Dear Larry David:
I want to be brutally honest with you today. It is my hope that you listen to my honesty and appreciate that while you are an expert in comedy and satire — you’ve been making me laugh for decades — I am an expert in Holocaust education. It’s what I do.
On Saturday night, your “Saturday Night Live” monologue — in which you wonder aloud if you would hit on women prisoners in a concentration camp — made my job infinitely harder to do. You see, Mr. David, it is not just my job to teach about the Holocaust; it is also my job to ensure that the Holocaust is taught. I work really hard at doing that.
And I gotta tell you, it is not so easy. There are fewer and fewer living witnesses to the Holocaust with each passing year. It is my job to make educators realize that by teaching about the horrors of the Holocaust, we are shaping young people to be more accepting of others, to be upstanders in society and to work towards ensuring that a tragedy such as the Holocaust never happens again.
On the Monday after your SNL skit, I found myself on a bus from Newark, New Jersey, to Washington, D.C., to visit the Holocaust Museum, the Lincoln Memorial and the Martin Luther King, Jr., Memorial. On this bus with me were Hispanic, Portuguese, and African-American students from the city of Newark, along with Orthodox Jewish students from the suburbs. Accompanying us was a 90-year-old Holocaust survivor and also the son of a Holocaust survivor.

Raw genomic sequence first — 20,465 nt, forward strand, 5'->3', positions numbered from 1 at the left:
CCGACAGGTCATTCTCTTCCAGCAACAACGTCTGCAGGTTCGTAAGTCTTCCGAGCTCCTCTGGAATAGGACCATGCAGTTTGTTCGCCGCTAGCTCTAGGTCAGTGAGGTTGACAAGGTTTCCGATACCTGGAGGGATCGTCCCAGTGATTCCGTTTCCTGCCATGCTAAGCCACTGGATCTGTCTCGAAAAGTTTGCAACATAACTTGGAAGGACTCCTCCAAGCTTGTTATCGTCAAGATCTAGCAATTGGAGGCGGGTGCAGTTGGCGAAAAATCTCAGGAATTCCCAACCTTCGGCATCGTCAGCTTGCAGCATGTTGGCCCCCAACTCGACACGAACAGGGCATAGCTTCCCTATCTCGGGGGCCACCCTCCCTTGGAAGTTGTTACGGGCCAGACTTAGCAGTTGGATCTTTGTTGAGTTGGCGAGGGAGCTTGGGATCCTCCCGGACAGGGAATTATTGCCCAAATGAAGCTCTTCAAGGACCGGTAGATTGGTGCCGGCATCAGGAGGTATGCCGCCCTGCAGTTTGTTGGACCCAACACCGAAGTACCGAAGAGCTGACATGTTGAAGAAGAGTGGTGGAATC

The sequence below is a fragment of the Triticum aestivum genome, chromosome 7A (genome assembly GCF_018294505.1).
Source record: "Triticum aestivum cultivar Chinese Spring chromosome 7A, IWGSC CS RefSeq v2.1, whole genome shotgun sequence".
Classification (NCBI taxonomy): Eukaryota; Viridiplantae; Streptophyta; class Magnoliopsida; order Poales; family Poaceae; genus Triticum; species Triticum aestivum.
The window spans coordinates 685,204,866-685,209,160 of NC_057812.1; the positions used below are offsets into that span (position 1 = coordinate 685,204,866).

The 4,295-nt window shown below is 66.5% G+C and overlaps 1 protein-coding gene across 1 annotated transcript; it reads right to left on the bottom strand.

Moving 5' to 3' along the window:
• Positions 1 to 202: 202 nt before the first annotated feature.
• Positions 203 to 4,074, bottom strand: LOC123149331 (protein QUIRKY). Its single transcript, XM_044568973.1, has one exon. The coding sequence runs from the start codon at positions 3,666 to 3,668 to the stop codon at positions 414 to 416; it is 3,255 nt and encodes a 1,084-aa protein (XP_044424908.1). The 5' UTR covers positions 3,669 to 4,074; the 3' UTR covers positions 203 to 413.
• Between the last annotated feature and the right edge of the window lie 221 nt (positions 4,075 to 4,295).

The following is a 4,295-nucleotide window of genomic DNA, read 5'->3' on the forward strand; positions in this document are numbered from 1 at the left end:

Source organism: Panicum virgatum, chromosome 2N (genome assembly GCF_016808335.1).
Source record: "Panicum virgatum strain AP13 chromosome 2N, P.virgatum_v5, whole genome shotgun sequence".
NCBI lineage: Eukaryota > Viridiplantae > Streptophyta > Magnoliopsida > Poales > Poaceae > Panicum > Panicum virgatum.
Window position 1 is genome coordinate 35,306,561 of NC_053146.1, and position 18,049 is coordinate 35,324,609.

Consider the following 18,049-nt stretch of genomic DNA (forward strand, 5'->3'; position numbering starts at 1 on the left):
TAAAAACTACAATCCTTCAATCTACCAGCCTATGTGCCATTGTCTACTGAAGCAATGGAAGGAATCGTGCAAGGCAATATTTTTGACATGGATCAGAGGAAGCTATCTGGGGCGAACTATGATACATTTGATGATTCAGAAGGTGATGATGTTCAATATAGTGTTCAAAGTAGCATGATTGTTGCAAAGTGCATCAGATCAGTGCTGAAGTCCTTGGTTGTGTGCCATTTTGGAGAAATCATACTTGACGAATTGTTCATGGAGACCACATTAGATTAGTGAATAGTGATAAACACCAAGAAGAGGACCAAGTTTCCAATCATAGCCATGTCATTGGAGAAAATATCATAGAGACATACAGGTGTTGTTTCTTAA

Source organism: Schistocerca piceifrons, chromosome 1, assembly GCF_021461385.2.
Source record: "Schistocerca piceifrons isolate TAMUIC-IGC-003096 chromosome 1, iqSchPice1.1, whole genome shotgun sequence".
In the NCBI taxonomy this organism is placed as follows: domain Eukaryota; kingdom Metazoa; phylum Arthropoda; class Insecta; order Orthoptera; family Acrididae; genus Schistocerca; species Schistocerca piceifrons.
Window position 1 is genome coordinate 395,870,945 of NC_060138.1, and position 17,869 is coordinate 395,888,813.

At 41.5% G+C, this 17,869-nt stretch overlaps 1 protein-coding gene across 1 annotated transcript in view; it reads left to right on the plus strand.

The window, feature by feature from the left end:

The students are participating in this journey because they have dedicated teachers — Jewish and non-Jewish — who care enough to prioritize this over other demands. But it’s not as easy to find teachers like these today. Not because people don’t care but because education is tough. And it’s busy and there is testing and state mandates and a slew of requirements that these teachers need to fulfill or risk their careers. So taking a day out to do something like this is not always so easy to “fit into the schedule.” To say nothing of the cost of feeding and busing kids back and forth to Washington.
Mr. David, I was laughing at the start of your monologue, in which you admitted being embarrassed that Harvey Weinstein and others being called out for sexual harassment and sexual assault are Jewish. (There certainly is truth to how Jews cringe when we hear a Jew has done something wrong.)
But having seen where you went with the rest of your monologue — to an audience of millions of people with varying levels of knowledge on the Holocaust — it quickly became not funny at all. Despite the healing power of humor, making light of something that caused the deaths of 11 million people undermines everything I and other Holocaust educators are trying to do.
Frankly, now I’m feeling embarrassed about you. Really, Larry David, as a Jew, why did you have to joke about the Holocaust on “Saturday Night Live”?